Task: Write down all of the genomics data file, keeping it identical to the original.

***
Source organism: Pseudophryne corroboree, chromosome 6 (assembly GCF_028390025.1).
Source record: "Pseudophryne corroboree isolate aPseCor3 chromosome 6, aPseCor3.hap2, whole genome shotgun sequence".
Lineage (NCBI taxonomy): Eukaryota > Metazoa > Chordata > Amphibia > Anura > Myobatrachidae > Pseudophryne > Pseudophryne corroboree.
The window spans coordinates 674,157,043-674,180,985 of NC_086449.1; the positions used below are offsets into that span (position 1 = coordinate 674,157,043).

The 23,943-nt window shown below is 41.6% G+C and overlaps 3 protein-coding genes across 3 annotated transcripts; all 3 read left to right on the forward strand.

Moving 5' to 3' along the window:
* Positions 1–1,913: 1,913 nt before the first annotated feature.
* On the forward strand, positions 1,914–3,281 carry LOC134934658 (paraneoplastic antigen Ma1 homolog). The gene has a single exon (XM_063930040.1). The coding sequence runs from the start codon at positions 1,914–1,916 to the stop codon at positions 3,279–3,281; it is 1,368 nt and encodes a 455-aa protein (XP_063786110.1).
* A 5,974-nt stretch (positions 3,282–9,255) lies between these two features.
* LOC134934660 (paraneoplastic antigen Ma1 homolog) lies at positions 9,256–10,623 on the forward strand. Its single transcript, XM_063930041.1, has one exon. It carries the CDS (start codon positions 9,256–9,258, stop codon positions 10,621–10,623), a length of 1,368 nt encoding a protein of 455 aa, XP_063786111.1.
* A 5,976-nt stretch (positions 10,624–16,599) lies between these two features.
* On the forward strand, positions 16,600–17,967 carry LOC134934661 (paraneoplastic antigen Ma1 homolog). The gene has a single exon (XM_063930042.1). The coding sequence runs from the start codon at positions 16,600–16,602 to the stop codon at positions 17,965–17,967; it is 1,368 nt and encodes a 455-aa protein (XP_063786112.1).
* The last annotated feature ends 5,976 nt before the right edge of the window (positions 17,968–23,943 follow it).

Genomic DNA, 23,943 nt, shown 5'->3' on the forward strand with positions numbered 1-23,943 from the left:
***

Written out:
Source organism: Pseudophryne corroboree, chromosome 6 (assembly GCF_028390025.1).
Source record: "Pseudophryne corroboree isolate aPseCor3 chromosome 6, aPseCor3.hap2, whole genome shotgun sequence".
Lineage (NCBI taxonomy): Eukaryota > Metazoa > Chordata > Amphibia > Anura > Myobatrachidae > Pseudophryne > Pseudophryne corroboree.
The window spans coordinates 674,157,043-674,180,985 of NC_086449.1; the positions used below are offsets into that span (position 1 = coordinate 674,157,043).

The 23,943-nt window shown below is 41.6% G+C and overlaps 3 protein-coding genes across 3 annotated transcripts; all 3 read left to right on the forward strand.

Moving 5' to 3' along the window:
* Positions 1–1,913: 1,913 nt before the first annotated feature.
* On the forward strand, positions 1,914–3,281 carry LOC134934658 (paraneoplastic antigen Ma1 homolog). The gene has a single exon (XM_063930040.1). The coding sequence runs from the start codon at positions 1,914–1,916 to the stop codon at positions 3,279–3,281; it is 1,368 nt and encodes a 455-aa protein (XP_063786110.1).
* A 5,974-nt stretch (positions 3,282–9,255) lies between these two features.
* LOC134934660 (paraneoplastic antigen Ma1 homolog) lies at positions 9,256–10,623 on the forward strand. Its single transcript, XM_063930041.1, has one exon. It carries the CDS (start codon positions 9,256–9,258, stop codon positions 10,621–10,623), a length of 1,368 nt encoding a protein of 455 aa, XP_063786111.1.
* A 5,976-nt stretch (positions 10,624–16,599) lies between these two features.
* On the forward strand, positions 16,600–17,967 carry LOC134934661 (paraneoplastic antigen Ma1 homolog). The gene has a single exon (XM_063930042.1). The coding sequence runs from the start codon at positions 16,600–16,602 to the stop codon at positions 17,965–17,967; it is 1,368 nt and encodes a 455-aa protein (XP_063786112.1).
* The last annotated feature ends 5,976 nt before the right edge of the window (positions 17,968–23,943 follow it).

Genomic DNA, 23,943 nt, shown 5'->3' on the forward strand with positions numbered 1-23,943 from the left: